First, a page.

I'm calling the meeting to order.
This is our 16th meeting of the Standing Committee on Public Safety and National Security. I want to welcome our guests, our witnesses, here. Thank you for taking the time.
Just before we begin with the witnesses, you will have noticed that the clerk has sent a notice regarding supplementary estimates (A). Because we couldn't do the scheduling for the minister to come on the mains, I have requested that the minister make himself available for the supplementary estimates. I'm just looking at the opposition and for everyone to know that he's available probably June 2 or June 9. I'm going to be suggesting he come on June 2 for that meeting, and that gives time for us to prepare for the minister's appearance. He's very anxious, of course, to come. I just wanted to let the committee know that he would be appearing there and obviously there can be a full range of questions because almost everything gets related to those things. I'm sure that makes you happy.
We welcome Mr. Vaughan, Ms. Jolibois, and Mr. Gourde.
Thank you for being with us today.
Welcome to our study. Just so you know, we've been looking at post-traumatic stress disorder and operational stress injury and how it affects emergency responders, first responders, and particularly federal emergency safety officers. We have been looking at whether or not we can make some recommendations to the Government of Canada regarding how we can improve the health and safety of those Canadians who keep us safe. It necessarily also has some implications for people not under federal jurisdiction so we have other guests as well trying to get a handle on this important issue.
We have two guests with us today. We have Mr. Boissonneault, who comes from Brant County but he is also from the Canadian Association of Fire Chiefs, the national organization; and Scott Marks, who comes from the International Association of Fire Fighters.
Mr. Boissonneault, you have 10 minutes, then Mr. Marks has 10 minutes, and then we'll have a round of questioning before we have the correctional officers come in.
Welcome, thank you.
Mr. Chair, esteemed members of the committee, I want to thank you for the opportunity to appear before you today and to address the issue of critical importance.
My name is Pierre Boissonneault. I am the fire chief for the Country of Brant, Ontario, and the president of the Canadian Association of Fire Chiefs.
Founded in 1909, the CAFC is an independent not-for-profit organization representing approximately 3,500 fire departments across Canada. As the voice of fire services in Canada, the CAFC promotes the highest standard of public safety in an ever-changing and increasingly complex world. The CAFC acts as a national public service association dedicated to reducing loss of life and property from fire. Our vision statement is “uniting Canada's fire service leaders”, and our mission statement is “connecting Canada's provincial/territorial allied associations and external stakeholders for the advancement of public and firefighter safety”.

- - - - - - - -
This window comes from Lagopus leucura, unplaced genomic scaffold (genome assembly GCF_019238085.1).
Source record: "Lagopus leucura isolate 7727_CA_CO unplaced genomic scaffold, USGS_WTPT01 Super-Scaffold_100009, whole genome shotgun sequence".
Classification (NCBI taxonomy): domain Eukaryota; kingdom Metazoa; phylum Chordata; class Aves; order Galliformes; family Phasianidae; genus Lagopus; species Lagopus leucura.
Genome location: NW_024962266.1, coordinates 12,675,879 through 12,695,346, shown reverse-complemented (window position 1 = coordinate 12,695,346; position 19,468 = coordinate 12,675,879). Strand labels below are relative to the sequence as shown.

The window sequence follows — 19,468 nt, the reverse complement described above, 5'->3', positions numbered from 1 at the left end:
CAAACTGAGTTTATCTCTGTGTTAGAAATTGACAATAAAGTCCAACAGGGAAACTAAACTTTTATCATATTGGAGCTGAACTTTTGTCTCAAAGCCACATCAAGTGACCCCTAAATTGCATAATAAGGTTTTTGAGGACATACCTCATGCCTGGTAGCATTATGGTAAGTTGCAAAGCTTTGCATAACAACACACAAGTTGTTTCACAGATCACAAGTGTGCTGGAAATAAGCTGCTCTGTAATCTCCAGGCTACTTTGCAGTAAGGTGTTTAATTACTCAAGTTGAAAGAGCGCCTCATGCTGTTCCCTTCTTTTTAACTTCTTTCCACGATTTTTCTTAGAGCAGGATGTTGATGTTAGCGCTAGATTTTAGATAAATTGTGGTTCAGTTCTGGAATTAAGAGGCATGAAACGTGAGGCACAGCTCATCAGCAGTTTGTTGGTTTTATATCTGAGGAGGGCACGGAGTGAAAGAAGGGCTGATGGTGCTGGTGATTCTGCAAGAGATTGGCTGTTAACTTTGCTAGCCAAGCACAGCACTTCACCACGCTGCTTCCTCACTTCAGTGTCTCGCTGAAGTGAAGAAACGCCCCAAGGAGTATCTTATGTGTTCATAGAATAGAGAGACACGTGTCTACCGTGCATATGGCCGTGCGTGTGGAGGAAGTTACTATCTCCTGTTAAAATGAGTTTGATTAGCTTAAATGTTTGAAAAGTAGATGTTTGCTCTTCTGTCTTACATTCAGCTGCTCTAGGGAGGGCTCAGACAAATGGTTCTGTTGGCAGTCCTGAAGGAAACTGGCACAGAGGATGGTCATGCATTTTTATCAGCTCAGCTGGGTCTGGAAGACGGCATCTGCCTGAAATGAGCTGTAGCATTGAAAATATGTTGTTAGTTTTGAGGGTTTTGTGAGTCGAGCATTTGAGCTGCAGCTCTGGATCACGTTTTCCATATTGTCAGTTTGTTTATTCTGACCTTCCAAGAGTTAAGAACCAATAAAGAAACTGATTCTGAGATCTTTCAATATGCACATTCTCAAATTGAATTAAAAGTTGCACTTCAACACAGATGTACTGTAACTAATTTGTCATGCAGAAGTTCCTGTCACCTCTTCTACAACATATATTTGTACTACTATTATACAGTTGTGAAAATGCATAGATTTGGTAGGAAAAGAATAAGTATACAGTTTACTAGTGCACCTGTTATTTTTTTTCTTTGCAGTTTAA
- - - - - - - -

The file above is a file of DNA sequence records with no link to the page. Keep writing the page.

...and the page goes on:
Firefighting is a physically demanding occupation, as is widely accepted, but greater attention to mental and emotional stresses of the role is needed. There is currently no national-level plan in place to support public safety officers coping with the effects of post-traumatic stress disorder and other operational stress injuries.
In his mandate letter to the Minister of Public Safety and Emergency Preparedness, the Prime Minister listed the following among top priorities:
||Work with provinces and territories and the Minister of Health to develop a coordinated national action plan on post-traumatic stress disorder, which disproportionately affects public safety officers.
With a view to fulfilling his mandate, Minister Goodale organized a national round table for PTSD that took place on January 29, 2016, at the University of Regina. The full-day event was chaired by Michel Picard, Parliamentary Secretary to the Minister of Public Safety and Emergency Preparedness, and brought together academics from across this country, representatives from various levels of government, as well as leadership from organizations representing first responders and emergency workers.
Addressing participants via video message, the minister said:
|Over the years, I have heard repeatedly from the public safety community that more needs to be done for those suffering from PTSD. We routinely ask public safety officers to stand in harm’s way to protect and keep Canadians safe, and for that, they deserve the highest level of support and care. I am sorry to have missed today’s round table, but I look forward to hearing the outcomes of the conversation. A national action plan on PTSD will not only support the health and well-being of the public safety community, but will also contribute to the safety of Canada.
The CAFC commends Minister Goodale's commitment to this very important initiative as we face a number of challenges on the path to ensuring mental health and wellness for all our public safety officers from across this country.
Dr. Nick Carleton of the University of Regina, who has spoken before this committee in recent months, highlighted the difficulty in calculating the rate of first responders who will develop PTSD due to the stigma associated with mental illness. Nevertheless, he stated that the figure could be as high as 35%. Culturally, there is a discomfort in addressing mental health issues that stems from a lack of understanding, and it fosters cynicism about an illness that can be associated with poor behaviour or declining performance.